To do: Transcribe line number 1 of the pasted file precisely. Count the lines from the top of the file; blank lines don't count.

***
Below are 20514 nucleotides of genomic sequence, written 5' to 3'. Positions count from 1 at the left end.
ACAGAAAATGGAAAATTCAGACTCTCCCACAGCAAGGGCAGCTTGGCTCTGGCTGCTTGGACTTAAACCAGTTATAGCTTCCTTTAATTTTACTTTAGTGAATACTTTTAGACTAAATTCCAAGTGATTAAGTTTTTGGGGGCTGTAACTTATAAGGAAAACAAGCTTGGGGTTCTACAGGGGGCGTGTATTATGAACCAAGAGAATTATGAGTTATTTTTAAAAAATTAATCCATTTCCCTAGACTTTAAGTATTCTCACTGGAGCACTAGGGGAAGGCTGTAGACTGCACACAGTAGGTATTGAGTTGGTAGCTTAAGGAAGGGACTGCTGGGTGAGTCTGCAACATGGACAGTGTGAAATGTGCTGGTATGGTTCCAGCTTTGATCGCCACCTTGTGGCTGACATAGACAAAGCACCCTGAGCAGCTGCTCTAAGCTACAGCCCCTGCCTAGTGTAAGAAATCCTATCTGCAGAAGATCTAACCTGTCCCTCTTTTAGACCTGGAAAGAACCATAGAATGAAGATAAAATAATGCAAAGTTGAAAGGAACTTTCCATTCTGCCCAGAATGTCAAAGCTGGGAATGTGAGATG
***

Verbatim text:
Below are 20514 nucleotides of genomic sequence, written 5' to 3'. Positions count from 1 at the left end.